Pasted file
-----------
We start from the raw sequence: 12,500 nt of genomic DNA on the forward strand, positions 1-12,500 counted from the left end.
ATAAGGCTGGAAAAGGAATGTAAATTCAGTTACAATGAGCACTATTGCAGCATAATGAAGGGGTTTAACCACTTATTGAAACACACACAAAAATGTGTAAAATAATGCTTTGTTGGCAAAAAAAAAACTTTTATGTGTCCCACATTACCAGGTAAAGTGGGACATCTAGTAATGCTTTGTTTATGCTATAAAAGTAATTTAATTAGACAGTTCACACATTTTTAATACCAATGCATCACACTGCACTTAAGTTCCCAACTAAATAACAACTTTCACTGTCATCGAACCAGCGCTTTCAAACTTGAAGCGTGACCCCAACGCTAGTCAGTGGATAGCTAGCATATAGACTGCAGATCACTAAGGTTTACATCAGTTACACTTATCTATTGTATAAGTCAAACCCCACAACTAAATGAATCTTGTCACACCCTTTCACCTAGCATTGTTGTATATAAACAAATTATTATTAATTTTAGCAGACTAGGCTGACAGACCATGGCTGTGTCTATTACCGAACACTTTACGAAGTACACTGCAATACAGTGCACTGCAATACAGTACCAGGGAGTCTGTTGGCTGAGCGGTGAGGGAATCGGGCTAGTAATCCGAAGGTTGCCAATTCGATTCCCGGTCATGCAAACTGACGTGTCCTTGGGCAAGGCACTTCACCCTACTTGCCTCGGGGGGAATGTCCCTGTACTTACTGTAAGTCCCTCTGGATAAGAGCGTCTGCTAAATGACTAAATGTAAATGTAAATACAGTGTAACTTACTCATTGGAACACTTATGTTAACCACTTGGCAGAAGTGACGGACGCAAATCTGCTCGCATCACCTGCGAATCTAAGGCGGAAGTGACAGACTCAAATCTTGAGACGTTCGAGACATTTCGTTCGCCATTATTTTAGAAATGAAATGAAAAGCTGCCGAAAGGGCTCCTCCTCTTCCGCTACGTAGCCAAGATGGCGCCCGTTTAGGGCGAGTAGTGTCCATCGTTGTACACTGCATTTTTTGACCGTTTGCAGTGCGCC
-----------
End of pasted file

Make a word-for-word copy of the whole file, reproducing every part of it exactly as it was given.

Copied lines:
We start from the raw sequence: 12,500 nt of genomic DNA on the forward strand, positions 1-12,500 counted from the left end.
ATAAGGCTGGAAAAGGAATGTAAATTCAGTTACAATGAGCACTATTGCAGCATAATGAAGGGGTTTAACCACTTATTGAAACACACACAAAAATGTGTAAAATAATGCTTTGTTGGCAAAAAAAAAACTTTTATGTGTCCCACATTACCAGGTAAAGTGGGACATCTAGTAATGCTTTGTTTATGCTATAAAAGTAATTTAATTAGACAGTTCACACATTTTTAATACCAATGCATCACACTGCACTTAAGTTCCCAACTAAATAACAACTTTCACTGTCATCGAACCAGCGCTTTCAAACTTGAAGCGTGACCCCAACGCTAGTCAGTGGATAGCTAGCATATAGACTGCAGATCACTAAGGTTTACATCAGTTACACTTATCTATTGTATAAGTCAAACCCCACAACTAAATGAATCTTGTCACACCCTTTCACCTAGCATTGTTGTATATAAACAAATTATTATTAATTTTAGCAGACTAGGCTGACAGACCATGGCTGTGTCTATTACCGAACACTTTACGAAGTACACTGCAATACAGTGCACTGCAATACAGTACCAGGGAGTCTGTTGGCTGAGCGGTGAGGGAATCGGGCTAGTAATCCGAAGGTTGCCAATTCGATTCCCGGTCATGCAAACTGACGTGTCCTTGGGCAAGGCACTTCACCCTACTTGCCTCGGGGGGAATGTCCCTGTACTTACTGTAAGTCCCTCTGGATAAGAGCGTCTGCTAAATGACTAAATGTAAATGTAAATACAGTGTAACTTACTCATTGGAACACTTATGTTAACCACTTGGCAGAAGTGACGGACGCAAATCTGCTCGCATCACCTGCGAATCTAAGGCGGAAGTGACAGACTCAAATCTTGAGACGTTCGAGACATTTCGTTCGCCATTATTTTAGAAATGAAATGAAAAGCTGCCGAAAGGGCTCCTCCTCTTCCGCTACGTAGCCAAGATGGCGCCCGTTTAGGGCGAGTAGTGTCCATCGTTGTACACTGCATTTTTTGACCGTTTGCAGTGCGCC